Political cartoons can be a challenge for GCSE history pupils - deconstructing and explaining the meaning of different parts in their context is no mean feat.
After struggling to dryly teach the technique to a non-enthusiastic class, I finally gave Year 10 pupils a crash course in the basic techniques of drawing a cartoon - context, caption, caricature, personification, placement, symbolism and sizing.
This can be done with other year groups, too. Year 8 pupils can use political cartoons to illustrate the "real" reason Henry VIII broke with Rome or the nature of Oliver Cromwell's rule; Year 9 pupils can use cartoons to illuminate Sir Douglas Haig's role in the Battle of the Somme or the impact of industrialisation.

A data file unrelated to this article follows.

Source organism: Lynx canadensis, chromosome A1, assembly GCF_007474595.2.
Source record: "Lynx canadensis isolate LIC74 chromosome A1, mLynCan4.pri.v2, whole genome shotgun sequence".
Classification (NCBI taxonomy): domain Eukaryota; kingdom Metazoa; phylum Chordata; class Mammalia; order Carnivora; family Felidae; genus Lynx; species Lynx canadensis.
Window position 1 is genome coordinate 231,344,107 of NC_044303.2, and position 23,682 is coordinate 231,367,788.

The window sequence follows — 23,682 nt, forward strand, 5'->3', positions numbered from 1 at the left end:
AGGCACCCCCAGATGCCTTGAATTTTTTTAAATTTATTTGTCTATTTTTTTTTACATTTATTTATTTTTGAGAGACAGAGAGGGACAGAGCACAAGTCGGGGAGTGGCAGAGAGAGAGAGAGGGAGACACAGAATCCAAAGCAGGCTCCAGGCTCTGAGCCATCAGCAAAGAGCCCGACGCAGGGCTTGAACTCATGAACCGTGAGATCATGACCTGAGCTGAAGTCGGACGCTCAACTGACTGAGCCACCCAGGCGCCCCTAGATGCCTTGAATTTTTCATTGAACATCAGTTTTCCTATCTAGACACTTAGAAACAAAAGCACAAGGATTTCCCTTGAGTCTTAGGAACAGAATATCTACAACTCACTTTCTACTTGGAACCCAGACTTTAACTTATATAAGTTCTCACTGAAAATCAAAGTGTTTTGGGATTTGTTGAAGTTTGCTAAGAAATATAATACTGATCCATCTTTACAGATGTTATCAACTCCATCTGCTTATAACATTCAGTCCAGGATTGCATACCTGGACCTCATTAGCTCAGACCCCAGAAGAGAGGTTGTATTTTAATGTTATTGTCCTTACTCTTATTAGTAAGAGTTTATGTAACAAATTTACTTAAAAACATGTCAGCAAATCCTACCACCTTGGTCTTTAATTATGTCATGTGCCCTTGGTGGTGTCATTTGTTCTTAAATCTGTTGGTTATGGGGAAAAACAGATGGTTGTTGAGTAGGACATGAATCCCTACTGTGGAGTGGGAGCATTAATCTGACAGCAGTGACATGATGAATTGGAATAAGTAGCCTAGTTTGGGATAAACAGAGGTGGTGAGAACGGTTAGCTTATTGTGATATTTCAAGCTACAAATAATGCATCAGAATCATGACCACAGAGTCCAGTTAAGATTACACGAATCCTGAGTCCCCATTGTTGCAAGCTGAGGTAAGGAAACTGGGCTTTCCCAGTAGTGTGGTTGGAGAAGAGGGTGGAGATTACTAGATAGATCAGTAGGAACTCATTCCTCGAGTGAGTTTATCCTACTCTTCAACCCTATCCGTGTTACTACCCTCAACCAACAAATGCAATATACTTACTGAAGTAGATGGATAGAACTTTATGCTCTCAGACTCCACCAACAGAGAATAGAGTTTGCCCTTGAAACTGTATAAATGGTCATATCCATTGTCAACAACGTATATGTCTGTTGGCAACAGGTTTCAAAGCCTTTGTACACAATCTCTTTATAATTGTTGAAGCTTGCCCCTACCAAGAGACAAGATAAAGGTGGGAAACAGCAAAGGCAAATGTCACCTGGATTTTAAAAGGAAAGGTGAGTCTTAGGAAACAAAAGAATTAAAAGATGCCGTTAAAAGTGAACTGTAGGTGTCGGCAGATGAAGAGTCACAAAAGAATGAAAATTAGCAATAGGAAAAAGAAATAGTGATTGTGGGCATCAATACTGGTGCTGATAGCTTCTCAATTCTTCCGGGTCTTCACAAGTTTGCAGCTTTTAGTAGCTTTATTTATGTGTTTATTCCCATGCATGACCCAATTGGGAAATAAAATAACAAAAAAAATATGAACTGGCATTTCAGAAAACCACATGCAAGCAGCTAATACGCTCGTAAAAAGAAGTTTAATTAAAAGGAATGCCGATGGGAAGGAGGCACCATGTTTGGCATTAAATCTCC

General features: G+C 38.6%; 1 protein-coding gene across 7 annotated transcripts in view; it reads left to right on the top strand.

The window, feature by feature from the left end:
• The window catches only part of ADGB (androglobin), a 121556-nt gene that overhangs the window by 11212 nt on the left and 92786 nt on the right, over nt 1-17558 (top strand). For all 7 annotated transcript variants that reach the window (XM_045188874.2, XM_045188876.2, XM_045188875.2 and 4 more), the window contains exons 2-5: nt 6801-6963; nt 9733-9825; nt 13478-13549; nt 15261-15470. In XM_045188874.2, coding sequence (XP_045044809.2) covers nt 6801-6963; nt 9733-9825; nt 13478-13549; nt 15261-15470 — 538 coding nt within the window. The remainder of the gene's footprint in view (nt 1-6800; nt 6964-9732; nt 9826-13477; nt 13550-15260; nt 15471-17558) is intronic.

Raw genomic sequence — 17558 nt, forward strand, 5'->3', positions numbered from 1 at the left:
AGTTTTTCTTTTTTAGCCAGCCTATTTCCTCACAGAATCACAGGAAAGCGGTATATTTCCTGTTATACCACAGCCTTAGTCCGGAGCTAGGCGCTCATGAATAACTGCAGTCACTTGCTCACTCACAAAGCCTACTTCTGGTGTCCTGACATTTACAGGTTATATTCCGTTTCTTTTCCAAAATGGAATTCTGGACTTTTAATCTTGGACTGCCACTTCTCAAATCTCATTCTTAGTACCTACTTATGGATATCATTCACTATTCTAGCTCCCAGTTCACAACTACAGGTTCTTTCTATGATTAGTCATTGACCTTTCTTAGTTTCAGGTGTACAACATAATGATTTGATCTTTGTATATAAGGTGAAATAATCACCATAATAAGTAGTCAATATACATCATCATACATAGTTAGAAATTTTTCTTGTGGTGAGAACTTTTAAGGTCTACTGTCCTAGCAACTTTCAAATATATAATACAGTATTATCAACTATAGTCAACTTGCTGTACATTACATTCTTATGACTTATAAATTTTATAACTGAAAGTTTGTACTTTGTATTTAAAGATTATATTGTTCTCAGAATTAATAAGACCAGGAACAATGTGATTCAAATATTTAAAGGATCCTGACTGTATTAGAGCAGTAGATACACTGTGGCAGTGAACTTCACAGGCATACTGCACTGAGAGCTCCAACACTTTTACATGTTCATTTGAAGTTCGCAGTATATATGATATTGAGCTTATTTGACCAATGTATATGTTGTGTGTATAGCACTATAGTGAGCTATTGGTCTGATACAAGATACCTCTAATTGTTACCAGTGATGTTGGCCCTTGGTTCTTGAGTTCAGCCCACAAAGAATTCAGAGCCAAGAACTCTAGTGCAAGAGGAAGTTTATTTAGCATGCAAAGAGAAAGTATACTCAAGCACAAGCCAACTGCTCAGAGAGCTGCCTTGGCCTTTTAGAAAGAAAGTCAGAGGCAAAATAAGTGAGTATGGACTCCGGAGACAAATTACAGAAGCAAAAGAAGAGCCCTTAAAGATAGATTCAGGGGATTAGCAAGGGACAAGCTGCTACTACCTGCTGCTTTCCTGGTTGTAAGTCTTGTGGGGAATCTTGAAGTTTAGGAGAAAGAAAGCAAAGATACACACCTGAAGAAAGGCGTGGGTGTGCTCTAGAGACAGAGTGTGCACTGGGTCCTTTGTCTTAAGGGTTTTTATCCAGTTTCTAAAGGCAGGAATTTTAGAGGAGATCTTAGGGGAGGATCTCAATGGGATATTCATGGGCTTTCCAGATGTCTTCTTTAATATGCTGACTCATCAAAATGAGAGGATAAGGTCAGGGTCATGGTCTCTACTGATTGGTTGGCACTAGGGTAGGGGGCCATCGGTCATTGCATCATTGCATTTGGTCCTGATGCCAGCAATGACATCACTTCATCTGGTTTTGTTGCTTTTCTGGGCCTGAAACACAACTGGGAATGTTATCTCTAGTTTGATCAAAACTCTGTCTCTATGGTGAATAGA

It is fun and motivational for pupils who understand the historical context but who struggle to articulate their ideas in writing. Cartooning also helps pupils understand the nature of interpretation. When studying Cromwell's rule, for example, the cartoons can be drawn from his perspective.
If the artist's identity is kept secret, the class can discuss how useful or reliable the drawings are. This helps pupils understand sources as evidence, rather than just information. They can also effectively explain their ideas, leading to an explosion in peer teaching.
Cartoons are also a valuable mnemonic revision aid for visual learners. Meanwhile, complex historical periods can be summarised without losing the subtleties, which can happen when topics are reduced to key words and cards.
Anna Jordan is head of history at Derby High School.